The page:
Although the plan for the channels was announced in October, many of the outlets are only starting up now, and many music-related channels are among the first. They include MyIsh; the Warner Sound, an umbrella for acts from the Warner Music Group; Pitchfork.tv and Noisey, which both cover alternative music; Bonnaroo365 and the Bowery Presents, which have live concert streams; and a branch of the cable channel Fuse.

The channels will get some promotion from YouTube, including placement on the site’s home page. Google has also been coaching the partners assiduously on the arts of online self-promotion, with tactics like search-engine optimization and the use of annotations, the links and text that pop up while a video plays.

But the content is in the partners’ hands, which for some means a degree of cultural adjustment.

“We’re playing by YouTube rules, which is fast, cheap and slightly out of control,” said Michael Hirschorn, a former VH1 executive whose company, IconicTV, has three YouTube channels in development. MyIsh’s production budget, Mr. Hirschorn said, comes entirely from Google, whose investment in all channels is counted as an advance against advertising revenues.

Vice, the youth-media conglomerate behind Noisey, already produces reams of online video, and the company has distribution deals with major partners like HBO and CNN. “We are pioneers of premium online video,” Shane Smith, one of Vice’s founders, said.

But Vice is also looking at its Google deal as a way to go for up-to-the-minute timeliness — and a potentially huge audience — through quantity and quick turnaround.

Last Thursday a small Noisey crew followed Joey Bada$$, a 17-year-old Brooklyn rapper, as he visited his high school and interviewed his teachers and principal. “Wall of fame,” he said as he pointed to the names of alumni from his school, Edward R. Murrow High School, “which I hope to be on one day.”

Others are pushing for higher production values. Warner Music hired Ocean MacAdams, a former MTV producer, to run the Warner Sound. Its programming slate resembles that of a cable TV channel, with concerts, documentaries and series built around the label’s stars, like “Cee Lo Green Presents ManTazia” and a choose-your-own-adventure sitcom with Cody Simpson.

Over the next year, the Bowery Presents, a promoter in New York, will run live streams of 12 concerts filmed with up to 11 cameras and will also post dozens of taped shows and short films. The first live event featured the band Sleigh Bells last month, during which promotional banners ran across every page on YouTube. Next is Kasabian on March 22.

“We’re trying to present music online in a way that it doesn’t feel like an award show, where everything is completely staged,” said Jesse Mann, general manager of the Bowery Presents.

Several producers said they had to be careful not to be too slick. Anything too closely resembling television, they said, would be rejected by audiences on YouTube, which was built on grainy, unprofessional, user-generated content.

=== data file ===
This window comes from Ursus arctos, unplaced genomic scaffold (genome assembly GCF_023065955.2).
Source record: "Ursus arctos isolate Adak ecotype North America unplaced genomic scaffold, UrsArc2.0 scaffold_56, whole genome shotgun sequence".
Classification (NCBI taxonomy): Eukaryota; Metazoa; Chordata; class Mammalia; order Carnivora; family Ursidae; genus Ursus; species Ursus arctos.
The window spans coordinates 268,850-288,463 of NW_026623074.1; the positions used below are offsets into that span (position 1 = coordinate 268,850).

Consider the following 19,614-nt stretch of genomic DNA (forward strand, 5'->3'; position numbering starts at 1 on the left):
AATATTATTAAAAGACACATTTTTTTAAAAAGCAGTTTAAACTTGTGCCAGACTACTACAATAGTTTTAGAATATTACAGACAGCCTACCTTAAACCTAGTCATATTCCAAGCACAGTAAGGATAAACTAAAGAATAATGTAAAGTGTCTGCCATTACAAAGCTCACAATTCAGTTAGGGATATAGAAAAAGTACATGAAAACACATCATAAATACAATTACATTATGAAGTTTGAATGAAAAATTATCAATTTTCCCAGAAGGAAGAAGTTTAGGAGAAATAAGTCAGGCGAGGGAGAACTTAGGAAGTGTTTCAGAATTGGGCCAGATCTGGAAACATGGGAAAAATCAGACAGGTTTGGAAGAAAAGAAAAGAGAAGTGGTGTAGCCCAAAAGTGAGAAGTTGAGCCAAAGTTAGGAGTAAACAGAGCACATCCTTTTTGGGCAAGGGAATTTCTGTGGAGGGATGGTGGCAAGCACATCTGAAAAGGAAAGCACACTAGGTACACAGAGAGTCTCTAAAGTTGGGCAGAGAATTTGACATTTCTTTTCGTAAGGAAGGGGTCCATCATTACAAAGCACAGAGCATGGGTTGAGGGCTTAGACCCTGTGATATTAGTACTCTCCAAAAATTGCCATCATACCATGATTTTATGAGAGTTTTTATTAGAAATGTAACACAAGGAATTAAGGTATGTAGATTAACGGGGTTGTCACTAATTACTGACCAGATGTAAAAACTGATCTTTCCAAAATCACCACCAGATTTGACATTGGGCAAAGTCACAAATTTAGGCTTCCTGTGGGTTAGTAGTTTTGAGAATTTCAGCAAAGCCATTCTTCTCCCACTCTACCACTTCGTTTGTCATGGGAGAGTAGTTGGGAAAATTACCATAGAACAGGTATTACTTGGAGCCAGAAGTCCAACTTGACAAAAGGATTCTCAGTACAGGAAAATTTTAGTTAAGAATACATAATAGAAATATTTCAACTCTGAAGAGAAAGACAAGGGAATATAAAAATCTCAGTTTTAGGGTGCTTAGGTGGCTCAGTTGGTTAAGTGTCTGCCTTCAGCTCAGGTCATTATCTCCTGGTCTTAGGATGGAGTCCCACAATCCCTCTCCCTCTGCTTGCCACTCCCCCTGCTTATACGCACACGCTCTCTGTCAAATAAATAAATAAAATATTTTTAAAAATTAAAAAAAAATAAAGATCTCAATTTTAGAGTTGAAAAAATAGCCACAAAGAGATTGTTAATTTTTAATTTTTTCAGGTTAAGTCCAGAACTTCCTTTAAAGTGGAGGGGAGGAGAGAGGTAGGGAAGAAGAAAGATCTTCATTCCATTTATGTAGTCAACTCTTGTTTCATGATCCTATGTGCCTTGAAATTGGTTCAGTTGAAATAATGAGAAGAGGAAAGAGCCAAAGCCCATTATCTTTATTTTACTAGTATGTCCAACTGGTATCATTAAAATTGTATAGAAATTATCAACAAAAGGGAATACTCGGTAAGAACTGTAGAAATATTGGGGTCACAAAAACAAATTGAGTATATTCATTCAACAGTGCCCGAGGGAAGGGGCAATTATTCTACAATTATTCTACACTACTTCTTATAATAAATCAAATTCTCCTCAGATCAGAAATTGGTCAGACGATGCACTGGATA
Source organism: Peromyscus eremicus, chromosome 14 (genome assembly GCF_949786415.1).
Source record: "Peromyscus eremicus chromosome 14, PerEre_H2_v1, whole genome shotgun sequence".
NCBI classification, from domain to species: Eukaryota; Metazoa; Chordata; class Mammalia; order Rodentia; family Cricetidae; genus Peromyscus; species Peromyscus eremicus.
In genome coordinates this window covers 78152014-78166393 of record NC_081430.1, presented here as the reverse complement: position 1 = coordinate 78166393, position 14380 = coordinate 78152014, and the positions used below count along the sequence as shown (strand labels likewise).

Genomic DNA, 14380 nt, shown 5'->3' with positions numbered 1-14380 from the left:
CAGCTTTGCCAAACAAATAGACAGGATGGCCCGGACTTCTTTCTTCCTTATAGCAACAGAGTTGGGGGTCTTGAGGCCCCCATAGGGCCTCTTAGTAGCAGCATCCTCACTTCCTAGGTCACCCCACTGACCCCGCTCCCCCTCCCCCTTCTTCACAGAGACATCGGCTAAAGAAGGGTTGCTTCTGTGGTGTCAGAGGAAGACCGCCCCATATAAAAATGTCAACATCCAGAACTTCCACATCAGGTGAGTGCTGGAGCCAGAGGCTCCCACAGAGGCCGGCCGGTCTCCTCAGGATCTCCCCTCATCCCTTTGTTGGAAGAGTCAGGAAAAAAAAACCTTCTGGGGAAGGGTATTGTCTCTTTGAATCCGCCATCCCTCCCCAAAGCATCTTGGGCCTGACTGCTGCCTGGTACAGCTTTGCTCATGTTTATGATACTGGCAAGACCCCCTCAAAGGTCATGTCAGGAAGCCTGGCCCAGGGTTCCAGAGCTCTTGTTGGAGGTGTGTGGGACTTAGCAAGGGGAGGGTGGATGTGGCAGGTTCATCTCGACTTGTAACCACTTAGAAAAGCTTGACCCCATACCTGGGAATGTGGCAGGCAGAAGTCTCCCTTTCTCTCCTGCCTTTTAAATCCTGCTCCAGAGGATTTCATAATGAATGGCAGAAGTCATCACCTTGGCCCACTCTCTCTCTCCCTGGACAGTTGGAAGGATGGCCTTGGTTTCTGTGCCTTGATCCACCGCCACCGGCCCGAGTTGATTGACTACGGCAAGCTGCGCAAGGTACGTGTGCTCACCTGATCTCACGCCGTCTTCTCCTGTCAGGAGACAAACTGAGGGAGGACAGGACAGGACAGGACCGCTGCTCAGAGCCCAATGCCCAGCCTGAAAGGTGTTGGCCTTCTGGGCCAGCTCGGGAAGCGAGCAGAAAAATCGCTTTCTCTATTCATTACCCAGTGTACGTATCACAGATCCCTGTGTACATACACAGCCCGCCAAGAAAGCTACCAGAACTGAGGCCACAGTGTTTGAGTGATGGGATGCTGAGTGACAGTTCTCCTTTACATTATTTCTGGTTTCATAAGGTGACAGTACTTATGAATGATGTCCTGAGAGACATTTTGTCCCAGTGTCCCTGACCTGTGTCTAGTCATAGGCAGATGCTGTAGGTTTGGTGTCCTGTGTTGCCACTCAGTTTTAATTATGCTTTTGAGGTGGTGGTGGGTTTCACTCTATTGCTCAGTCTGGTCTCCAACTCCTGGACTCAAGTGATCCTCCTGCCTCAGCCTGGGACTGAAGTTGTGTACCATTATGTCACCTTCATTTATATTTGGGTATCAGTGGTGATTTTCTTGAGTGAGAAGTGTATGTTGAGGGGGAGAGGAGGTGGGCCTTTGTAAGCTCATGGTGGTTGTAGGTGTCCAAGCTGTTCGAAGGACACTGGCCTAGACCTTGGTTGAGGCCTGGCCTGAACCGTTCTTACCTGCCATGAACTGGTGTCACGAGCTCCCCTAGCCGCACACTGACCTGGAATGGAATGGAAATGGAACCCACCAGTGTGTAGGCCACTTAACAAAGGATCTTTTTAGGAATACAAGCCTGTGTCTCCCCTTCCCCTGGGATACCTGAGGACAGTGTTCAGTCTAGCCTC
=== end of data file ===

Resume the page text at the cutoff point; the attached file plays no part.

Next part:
“A lot of the content partners don’t want to feel like we’re coming in and saying, ‘O.K., the big boys are here; we’re going to show you how it’s done,’ ” Mr. MacAdams said. “If you have that attitude with YouTube, you’re destined to fail.”

The eventual payoff for the channels is unclear.

YouTube has exclusive rights to the videos for at least a year, and it has not said whether it will continue to finance the channels after those rights expire. (The channel producers own all their content.) A hit channel might bring in enough ad revenue to justify continuing the production, and Google’s standard advertising agreements give content owners a majority share of advertising revenue.

A challenge, however, is determining what counts as a hit when homemade viral videos routinely rack up millions of views. Some channels and groups in YouTube’s plan, like Machinima and Maker Studios, are already well established. But many are starting from scratch: after five days, MyIsh’s birthday tribute to Mr. Bieber last week had about 700 views.

The money YouTube has already spent, said Mr. Lisko, of Saatchi & Saatchi, “was the cost of entry.” He added, “They are going to have to invest significantly more, and do it on an ongoing basis and across multiple genres to really develop content.”

Mr. Kyncl, of YouTube, said that the measurement of success would not be with any one video but with the steady audience a channel could build over time by attracting subscribers.

“Yes, it’s nice if one channel gets one video that has 100 million views, but I care about their aggregate number of views,” he said. “What we are effectively doing is giving the content players a chance to play a little more in the equity game of audience aggregation.

“If that happens to align with our interest for viewers,” he added, “it’s fantastic. We love that.”

nytimes.com